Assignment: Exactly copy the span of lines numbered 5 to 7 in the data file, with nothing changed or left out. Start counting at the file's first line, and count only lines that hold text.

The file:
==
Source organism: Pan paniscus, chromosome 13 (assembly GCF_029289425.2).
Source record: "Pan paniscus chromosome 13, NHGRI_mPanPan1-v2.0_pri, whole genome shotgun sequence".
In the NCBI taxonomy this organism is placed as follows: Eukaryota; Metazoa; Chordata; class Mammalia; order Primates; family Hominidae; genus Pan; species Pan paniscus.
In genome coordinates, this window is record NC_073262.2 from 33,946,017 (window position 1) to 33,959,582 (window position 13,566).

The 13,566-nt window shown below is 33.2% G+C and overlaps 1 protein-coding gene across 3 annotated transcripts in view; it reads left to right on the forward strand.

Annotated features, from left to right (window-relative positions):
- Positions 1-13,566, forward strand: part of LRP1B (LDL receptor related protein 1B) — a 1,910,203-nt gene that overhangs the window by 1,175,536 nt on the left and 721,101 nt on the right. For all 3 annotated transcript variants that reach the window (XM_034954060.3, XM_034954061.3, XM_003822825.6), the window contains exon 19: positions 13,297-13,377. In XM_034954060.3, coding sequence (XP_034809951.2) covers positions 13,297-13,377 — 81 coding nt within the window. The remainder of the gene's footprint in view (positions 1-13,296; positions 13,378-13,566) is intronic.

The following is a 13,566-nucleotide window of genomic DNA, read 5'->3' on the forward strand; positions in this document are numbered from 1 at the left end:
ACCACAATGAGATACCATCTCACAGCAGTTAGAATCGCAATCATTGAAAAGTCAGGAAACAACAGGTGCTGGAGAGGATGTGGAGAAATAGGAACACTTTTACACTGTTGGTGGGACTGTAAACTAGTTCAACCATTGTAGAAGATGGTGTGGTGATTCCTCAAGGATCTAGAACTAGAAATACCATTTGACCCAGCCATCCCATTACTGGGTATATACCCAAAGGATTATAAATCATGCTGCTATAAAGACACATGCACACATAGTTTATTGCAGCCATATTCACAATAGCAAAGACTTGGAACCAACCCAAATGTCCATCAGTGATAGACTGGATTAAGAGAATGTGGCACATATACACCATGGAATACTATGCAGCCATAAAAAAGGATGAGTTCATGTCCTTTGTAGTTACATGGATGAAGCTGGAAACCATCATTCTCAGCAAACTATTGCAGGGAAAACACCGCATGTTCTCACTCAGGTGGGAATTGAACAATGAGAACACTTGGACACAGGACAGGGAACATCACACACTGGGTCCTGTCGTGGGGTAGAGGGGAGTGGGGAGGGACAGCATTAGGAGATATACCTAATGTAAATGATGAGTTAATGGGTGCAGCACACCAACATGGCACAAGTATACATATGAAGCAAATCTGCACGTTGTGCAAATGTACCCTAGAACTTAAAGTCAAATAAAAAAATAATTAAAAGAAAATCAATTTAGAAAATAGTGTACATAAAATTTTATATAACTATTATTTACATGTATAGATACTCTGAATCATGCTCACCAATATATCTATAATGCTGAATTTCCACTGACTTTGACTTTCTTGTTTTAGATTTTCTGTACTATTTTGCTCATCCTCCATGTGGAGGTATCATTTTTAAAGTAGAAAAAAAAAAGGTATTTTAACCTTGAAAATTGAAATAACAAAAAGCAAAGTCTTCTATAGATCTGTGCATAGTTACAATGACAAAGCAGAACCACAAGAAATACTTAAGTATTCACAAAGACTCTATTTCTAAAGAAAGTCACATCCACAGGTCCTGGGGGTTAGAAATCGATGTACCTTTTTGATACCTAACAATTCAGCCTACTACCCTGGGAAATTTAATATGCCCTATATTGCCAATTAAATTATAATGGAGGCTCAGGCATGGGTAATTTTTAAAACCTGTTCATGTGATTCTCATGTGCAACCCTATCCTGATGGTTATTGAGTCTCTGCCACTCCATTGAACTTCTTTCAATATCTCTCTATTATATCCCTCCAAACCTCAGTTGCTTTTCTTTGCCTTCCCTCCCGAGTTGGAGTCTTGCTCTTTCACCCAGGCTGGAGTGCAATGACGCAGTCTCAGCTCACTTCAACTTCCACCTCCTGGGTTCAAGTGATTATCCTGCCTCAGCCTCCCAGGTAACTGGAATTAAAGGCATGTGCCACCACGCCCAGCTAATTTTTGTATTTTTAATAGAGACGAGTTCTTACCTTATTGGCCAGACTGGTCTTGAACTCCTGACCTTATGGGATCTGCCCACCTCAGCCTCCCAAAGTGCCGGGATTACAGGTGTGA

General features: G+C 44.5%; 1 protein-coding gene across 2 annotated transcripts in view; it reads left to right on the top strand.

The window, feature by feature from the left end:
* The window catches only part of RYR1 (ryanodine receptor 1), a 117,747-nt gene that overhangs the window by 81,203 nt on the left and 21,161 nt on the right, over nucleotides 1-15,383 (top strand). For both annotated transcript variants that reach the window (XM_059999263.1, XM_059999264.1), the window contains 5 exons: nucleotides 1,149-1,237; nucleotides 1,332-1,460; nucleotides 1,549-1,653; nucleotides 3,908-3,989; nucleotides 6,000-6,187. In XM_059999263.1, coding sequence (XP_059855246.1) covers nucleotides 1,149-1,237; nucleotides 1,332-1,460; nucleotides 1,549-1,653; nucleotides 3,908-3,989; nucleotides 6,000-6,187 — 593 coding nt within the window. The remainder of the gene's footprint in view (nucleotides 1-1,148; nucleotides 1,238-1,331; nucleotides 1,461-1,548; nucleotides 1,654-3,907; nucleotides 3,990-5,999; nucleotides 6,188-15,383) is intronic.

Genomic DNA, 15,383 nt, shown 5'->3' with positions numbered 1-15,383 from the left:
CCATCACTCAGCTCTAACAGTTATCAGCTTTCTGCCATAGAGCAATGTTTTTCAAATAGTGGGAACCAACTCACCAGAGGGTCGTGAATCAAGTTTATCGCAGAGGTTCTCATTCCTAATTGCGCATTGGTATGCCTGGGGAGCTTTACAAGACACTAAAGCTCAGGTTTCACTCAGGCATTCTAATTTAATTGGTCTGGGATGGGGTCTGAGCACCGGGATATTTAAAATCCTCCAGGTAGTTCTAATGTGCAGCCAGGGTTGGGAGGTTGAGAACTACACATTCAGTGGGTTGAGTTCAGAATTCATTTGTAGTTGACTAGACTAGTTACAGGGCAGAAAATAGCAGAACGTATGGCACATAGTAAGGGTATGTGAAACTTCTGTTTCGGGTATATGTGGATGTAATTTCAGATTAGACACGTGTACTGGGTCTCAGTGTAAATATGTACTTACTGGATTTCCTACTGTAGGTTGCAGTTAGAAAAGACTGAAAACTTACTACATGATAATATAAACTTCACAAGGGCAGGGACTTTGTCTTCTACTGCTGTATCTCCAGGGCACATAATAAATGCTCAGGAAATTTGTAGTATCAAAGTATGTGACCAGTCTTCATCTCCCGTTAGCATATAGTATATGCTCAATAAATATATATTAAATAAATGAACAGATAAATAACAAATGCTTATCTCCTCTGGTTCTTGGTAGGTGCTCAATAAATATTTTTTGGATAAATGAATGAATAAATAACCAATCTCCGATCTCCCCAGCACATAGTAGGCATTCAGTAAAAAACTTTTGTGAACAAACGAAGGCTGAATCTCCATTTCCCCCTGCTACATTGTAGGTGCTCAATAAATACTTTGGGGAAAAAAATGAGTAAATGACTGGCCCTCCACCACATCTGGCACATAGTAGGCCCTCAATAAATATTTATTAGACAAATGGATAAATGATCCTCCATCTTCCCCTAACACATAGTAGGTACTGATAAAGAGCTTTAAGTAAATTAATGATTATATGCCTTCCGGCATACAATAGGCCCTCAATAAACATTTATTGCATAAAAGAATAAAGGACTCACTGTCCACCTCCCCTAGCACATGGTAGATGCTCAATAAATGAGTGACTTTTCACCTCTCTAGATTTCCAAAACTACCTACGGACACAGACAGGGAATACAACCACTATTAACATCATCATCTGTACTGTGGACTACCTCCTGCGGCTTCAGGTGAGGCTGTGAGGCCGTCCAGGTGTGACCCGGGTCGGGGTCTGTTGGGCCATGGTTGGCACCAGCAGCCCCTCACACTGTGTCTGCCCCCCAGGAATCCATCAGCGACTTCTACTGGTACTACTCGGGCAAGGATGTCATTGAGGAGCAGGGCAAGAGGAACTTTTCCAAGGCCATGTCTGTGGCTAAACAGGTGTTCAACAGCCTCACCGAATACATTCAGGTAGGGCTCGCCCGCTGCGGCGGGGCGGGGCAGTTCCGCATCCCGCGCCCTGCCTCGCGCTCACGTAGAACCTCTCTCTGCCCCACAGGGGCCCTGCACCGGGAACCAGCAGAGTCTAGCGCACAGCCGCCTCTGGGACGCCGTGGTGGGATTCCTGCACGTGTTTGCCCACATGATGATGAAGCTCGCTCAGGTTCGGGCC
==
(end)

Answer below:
The 13,566-nt window shown below is 33.2% G+C and overlaps 1 protein-coding gene across 3 annotated transcripts in view; it reads left to right on the forward strand.

Annotated features, from left to right (window-relative positions):
- Positions 1-13,566, forward strand: part of LRP1B (LDL receptor related protein 1B) — a 1,910,203-nt gene that overhangs the window by 1,175,536 nt on the left and 721,101 nt on the right. For all 3 annotated transcript variants that reach the window (XM_034954060.3, XM_034954061.3, XM_003822825.6), the window contains exon 19: positions 13,297-13,377. In XM_034954060.3, coding sequence (XP_034809951.2) covers positions 13,297-13,377 — 81 coding nt within the window. The remainder of the gene's footprint in view (positions 1-13,296; positions 13,378-13,566) is intronic.